When I got home, I met with Brother Vincent Nguyen, who is staying with us for the summer. Brother Vincent has been commissioned to produce a full-scale interpretation of the celebrated Franciscan, or San Damiano Cross for our sanctuary. We hope to have the work completed by the Feast of the Assumption of the Blessed Virgin Mary on August 15. Meanwhile, we placed the blank form in the sanctuary this first weekend so that people would have an idea of the scale of the project. Vincent is making great progress and is generous in explaining the iconography of the Cross to parishioners and others. This is a very concrete way in which we hope to plant the Franciscan identity in our faith community.
I had scarcely unpacked when I learned that our three novices-- Friars Philip Polk, Michael Minton, and Ryan Thornton, along with their assistant novicemaster, Father Tom Frost, had stopped by to spend the night. The novices explained that they had been on the road for 19 straight days, visiting friars and friaries in Arizona and southern California. They were both exhausted and elated; they had learned a great deal during their site visits and were eager to share their insights. At the same time, they were more than ready to return home to Old Mission San Miguel (California) to prepare for their first profession of vows on July 2.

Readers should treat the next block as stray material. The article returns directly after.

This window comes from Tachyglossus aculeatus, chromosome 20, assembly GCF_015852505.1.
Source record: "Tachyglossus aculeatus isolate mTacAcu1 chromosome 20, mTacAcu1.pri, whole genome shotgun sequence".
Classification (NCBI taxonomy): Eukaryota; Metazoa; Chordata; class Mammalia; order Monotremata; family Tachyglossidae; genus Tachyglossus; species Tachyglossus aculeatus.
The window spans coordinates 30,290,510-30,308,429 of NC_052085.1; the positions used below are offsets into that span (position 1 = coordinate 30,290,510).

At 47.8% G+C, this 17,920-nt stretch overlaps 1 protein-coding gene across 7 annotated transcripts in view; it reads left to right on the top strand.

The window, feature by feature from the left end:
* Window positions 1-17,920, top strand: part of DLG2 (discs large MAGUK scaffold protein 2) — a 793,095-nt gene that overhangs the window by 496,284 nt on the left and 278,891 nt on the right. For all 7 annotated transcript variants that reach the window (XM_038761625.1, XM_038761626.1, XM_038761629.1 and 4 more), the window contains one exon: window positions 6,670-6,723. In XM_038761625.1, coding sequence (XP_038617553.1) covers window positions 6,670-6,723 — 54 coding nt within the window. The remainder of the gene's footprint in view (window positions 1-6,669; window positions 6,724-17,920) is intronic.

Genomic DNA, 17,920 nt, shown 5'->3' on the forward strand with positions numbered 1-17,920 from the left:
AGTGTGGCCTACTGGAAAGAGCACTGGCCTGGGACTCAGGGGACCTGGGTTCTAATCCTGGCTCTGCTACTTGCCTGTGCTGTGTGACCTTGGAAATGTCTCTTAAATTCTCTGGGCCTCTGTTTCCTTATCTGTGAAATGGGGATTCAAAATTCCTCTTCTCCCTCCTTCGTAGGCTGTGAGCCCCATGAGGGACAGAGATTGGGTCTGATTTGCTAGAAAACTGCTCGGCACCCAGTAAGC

Once the novices left, there was no time to spare in preparing for weekend liturgies (we have 6 Masses-- 2 in Spanish; 4 in English). Everything looked fine until we discovered that we had no water pressure-- there was a break somewhere-- but where?-- in the line. So, we had to close all the bathrooms and shuttle people back and forth via golf cart to the Mission next door so they could use the facilities. Luckily, by noon on Sunday, we were able to plug the leak. Always something!
Today is Monday, June 21. Six of us friars decided to take our day off (yes, we get one whole free day a week) as a Fun Day. So, Friars Larry, Kelly, Andres, Mo, Adrian and myself piled onto the northbound Amtrak train together. We got off at the very next station to spend the afternoon visiting one of our sister missions, San Juan Capistrano. We were given the royal treatment by the staff at both the parish and Mission. San Juan is compact and easily accessible. Even though it welcomes more than 300,000 visitors annually, it has succeeded in retaining its identity and spirit as a place of prayer, reverence, and spiritual refreshment. We friars never seem to have enough time together, so this was a rare treat. We strolled through the Mission and its adjacent basilica , gazing and grazing. Savoring the gorgeous grounds. After an early dinner, we caught the next train back to Oceanside.
It's late. I'm tired and need to rest. It's been a great week; it's been a while since I've been able to spend this much time with the friars. But I have to admit I'm looking forward to some quieter days now to catch up with office work at the parish. Enjoy your week.
Posted by Fr. Charles Talley, ofm at 8:15 PM